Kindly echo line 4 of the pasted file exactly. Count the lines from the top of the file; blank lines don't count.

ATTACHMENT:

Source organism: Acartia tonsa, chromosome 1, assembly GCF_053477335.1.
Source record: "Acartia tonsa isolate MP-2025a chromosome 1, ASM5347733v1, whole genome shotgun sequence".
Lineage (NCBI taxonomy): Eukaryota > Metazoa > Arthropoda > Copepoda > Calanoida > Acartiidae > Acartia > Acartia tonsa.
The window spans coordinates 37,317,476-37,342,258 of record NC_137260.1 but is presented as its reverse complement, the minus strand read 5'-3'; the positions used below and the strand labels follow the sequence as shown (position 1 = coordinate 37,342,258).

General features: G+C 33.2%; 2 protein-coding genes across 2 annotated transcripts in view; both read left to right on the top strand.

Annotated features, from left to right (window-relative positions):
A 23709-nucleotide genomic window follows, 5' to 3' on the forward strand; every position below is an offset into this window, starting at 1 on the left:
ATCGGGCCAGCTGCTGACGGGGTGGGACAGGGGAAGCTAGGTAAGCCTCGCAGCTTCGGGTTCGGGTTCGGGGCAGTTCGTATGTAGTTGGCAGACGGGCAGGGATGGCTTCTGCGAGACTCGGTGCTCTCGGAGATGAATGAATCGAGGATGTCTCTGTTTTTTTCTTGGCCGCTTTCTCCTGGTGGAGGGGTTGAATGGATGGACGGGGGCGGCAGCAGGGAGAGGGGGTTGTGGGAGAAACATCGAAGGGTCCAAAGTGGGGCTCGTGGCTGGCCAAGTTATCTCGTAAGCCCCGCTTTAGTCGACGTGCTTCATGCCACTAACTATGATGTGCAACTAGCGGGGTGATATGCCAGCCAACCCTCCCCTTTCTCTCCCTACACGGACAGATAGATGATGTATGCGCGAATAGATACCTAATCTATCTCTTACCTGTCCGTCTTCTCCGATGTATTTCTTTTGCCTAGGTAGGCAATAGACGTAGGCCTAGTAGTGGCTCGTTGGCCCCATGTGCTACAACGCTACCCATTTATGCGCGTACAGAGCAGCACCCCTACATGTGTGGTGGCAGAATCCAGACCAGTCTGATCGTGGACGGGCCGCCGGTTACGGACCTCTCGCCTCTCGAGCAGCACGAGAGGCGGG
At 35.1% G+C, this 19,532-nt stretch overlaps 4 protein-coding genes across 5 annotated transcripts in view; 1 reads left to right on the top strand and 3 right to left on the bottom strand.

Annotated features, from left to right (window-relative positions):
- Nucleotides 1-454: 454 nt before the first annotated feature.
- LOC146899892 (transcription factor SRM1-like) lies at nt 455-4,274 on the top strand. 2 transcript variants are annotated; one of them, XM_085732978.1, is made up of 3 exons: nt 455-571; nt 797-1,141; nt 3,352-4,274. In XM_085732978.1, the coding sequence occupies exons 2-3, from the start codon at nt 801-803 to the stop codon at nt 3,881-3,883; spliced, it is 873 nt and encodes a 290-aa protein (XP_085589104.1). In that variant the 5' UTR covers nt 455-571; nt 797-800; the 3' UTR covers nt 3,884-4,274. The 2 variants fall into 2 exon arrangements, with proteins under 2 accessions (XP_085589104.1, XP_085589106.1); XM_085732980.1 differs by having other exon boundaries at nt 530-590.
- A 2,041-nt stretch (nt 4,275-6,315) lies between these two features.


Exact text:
The window spans coordinates 37,317,476-37,342,258 of record NC_137260.1 but is presented as its reverse complement, the minus strand read 5'-3'; the positions used below and the strand labels follow the sequence as shown (position 1 = coordinate 37,342,258).